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VistaVision 8-Perf with 6 track stereo - STORY OF A PATRIOT
The Most Unique VistaVision Production

The Story of a Patriot, a short film produced for Colonial Williamsburg in Virginia, was photographed in VistaVision. It is unique in that the 8 perforation horizontal print is made on CinemaScope perforated stock and carries a six channel sound track. Information on the Colonial Williamsburg theatre is provided in the VistaVision section of the Reference Library, (back to the Lobby and select the library icon). That's patriotic Jack Lord featured in the faux color corrected frame above. "Book 'em, Danno".

STORY OF A PATRIOT footage provided by Chester T. Hartwell

Contrary to Paramount's claims to theatre chains, other major studios didn't race to produce films in VistaVision. Seen here are three rare examples of films done by MGM, Universal, and independent producer Stanley Kramer in the Lazy 8 system. One of VistaVision's drawbacks, which was really a virtue, was that it required Technicolor dye transfer prints, which cost the cheapskate studios a few more dollars than their own wretched in house labs.

Courtesy of Stephen Paley

Behind the scenes with the Master of Suspense (and VISTAVISION)

Alfred Hitchcock probably possessed one of the keenest visual senses of any of the screen's truly great film directors. He was under contract with Paramount during the heyday of the widescreen revolution and wholeheartedly embraced the image capabilities of VistaVision. He used the process on every one of his Technicolor productions during the period that VistaVision was used as a full production process, including his splendid epic North by Northwest which he did at Metro-Goldwyn-Mayer. Here are presented a series of photos of Lord Alfred shooting with VistaVision units. He used an ensemble crew on the majority of his films in the 1950's and 1960's, including Oscar winning cinematographer Robert Burks, ASC.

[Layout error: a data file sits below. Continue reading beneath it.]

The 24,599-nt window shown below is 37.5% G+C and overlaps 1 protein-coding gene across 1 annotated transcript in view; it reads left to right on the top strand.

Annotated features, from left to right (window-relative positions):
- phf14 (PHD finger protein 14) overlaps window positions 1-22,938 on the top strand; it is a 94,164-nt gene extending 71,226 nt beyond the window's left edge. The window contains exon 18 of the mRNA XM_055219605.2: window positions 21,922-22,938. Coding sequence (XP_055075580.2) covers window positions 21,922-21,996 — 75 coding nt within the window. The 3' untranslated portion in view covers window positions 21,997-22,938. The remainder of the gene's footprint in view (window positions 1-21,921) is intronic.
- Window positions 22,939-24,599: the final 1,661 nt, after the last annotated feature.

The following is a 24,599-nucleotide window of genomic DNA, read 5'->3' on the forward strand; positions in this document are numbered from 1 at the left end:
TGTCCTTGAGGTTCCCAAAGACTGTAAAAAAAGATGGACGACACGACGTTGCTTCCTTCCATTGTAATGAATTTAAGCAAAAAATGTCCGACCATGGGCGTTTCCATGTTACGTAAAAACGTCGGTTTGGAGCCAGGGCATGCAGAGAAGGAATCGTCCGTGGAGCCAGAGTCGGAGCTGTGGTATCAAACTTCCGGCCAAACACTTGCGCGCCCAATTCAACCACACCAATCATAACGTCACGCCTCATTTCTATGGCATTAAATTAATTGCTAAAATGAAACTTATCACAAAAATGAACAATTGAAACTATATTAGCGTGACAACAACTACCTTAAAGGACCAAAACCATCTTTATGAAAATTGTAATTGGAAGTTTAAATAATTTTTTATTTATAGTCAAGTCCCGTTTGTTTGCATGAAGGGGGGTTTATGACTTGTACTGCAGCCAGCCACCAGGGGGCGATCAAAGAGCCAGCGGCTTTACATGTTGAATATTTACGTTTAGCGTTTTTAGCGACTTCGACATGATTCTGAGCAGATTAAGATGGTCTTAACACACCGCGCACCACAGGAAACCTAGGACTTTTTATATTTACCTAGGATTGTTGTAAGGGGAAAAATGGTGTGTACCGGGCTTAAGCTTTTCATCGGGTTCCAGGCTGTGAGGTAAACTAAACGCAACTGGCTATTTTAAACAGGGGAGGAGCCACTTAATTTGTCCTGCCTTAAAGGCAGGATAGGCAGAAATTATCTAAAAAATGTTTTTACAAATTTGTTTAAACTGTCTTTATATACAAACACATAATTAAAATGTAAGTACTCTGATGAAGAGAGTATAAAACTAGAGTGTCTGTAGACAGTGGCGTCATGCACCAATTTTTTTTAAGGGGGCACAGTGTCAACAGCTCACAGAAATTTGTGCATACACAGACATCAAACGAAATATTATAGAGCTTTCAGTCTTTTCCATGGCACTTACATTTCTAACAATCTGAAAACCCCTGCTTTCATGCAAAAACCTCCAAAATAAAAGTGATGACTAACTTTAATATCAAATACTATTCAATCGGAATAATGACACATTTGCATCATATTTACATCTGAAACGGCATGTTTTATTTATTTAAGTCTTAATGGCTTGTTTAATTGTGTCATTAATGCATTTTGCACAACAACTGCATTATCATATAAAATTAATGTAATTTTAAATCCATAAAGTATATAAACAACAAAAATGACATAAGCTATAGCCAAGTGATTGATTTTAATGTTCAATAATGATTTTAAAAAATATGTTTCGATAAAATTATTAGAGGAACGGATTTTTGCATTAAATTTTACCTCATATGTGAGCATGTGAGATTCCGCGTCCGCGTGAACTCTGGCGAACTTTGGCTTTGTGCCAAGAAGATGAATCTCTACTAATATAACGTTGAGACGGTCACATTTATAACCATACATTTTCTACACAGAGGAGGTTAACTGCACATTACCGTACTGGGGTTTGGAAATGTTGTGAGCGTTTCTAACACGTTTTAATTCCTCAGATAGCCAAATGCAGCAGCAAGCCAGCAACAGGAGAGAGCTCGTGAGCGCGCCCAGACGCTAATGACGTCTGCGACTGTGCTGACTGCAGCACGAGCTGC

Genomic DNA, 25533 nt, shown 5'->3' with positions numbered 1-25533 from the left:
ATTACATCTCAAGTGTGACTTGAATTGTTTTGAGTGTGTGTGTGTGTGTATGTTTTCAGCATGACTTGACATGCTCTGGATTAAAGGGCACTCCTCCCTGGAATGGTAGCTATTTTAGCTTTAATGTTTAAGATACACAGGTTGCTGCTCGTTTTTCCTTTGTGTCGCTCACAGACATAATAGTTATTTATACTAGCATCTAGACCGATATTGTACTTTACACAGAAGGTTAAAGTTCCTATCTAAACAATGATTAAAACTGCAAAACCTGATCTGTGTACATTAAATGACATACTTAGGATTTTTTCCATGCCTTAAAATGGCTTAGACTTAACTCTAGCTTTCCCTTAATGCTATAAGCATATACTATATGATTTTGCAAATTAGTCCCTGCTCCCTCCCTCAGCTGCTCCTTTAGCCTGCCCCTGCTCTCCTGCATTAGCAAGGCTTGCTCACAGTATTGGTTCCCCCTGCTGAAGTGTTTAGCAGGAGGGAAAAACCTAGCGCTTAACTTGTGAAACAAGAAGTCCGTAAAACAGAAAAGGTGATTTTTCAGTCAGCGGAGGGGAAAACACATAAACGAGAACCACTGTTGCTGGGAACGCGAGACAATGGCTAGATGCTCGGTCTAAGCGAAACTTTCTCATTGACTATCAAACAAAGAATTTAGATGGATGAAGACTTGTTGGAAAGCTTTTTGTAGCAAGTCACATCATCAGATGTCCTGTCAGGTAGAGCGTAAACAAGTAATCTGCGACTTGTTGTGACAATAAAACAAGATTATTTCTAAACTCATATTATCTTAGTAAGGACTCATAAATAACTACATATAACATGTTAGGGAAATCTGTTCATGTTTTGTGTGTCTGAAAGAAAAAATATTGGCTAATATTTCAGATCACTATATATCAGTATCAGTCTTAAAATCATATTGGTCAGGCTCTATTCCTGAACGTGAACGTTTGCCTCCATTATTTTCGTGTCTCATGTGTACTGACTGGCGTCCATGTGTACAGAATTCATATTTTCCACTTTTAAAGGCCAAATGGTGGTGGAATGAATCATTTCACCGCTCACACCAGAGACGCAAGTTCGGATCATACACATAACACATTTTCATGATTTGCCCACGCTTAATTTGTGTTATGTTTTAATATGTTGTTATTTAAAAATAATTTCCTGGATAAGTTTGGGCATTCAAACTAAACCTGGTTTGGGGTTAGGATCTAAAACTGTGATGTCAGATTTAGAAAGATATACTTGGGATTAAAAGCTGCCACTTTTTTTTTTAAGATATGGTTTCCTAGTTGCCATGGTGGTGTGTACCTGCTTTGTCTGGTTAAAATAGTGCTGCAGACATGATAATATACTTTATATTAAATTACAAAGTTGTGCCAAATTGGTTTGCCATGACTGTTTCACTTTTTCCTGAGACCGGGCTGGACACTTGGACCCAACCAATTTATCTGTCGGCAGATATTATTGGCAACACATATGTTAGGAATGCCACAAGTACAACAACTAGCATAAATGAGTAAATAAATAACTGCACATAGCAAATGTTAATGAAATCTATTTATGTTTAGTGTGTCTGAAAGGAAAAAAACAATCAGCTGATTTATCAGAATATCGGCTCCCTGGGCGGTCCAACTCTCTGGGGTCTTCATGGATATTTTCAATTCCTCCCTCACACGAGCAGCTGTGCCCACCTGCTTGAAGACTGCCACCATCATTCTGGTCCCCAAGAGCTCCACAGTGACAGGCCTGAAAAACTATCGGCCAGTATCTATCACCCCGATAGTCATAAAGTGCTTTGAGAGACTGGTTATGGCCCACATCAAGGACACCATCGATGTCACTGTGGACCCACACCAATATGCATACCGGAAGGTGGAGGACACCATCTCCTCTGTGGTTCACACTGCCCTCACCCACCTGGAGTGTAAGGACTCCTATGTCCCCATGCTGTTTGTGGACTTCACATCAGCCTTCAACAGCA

Hitchcock directs Edmund Gwen and Mildred Natwick in his second VistaVision film, The Trouble With Harry. The camera is one of the Technicolor conversions in its refrigerator size sound blimp. You will note the similarity to the camera shown filming The Big Country illustrated in the Technirama wing of the museum. The slanted top front of the blimp indicates that the camera inside is using the 2,000 foot coaxial film magazine necessary for running the camera at a speed of 180 feet per minute. The original cameras, as set up for Technicolor photography, used three 1,000 foot reels of film in a more conventional looking Mickey Mouse ear magazine.

Putting another picture of Grace Kelly in this web page was just too tempting.

The film is Hitchcock's first VistaVision feature, To Catch A Thief. This real life Cinderella appeared in normal black & white as well as color 3-D, VistaVision, and CinemaScope films in her all too brief career. I'm told that Cary Grant is also in this photo.


OOPS! It happened again. Thelma Ritter probably made more VistaVision films than Grace Kelly, but is that the way we want to remember Paramount's high definition photographic system?

Now back to our program.

Damn! This is getting out of hand. Okay, here's the last picture of Grace. My, my, isn't it obvious why she was such a sensation? Imagine that face belonging to a very accomplished actress? In her royal life, she exhibited her regal nature to good effect, and worked tirelessly for the betterment of the human condition.

Selected images of Grace Kelly have been stolen from the Paramount Home Video DVD release of To Catch A Thief. The curator recommends this to one and all.

Alfred Hitchcock's relationship with VistaVision continues on the next page.
You are on Page 3 of VistaVision

Read the complete text of the VistaVision article written for
WideGauge Film and Video Monthly

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©1996 - 2004 The American WideScreen Museum
Martin Hart, Curator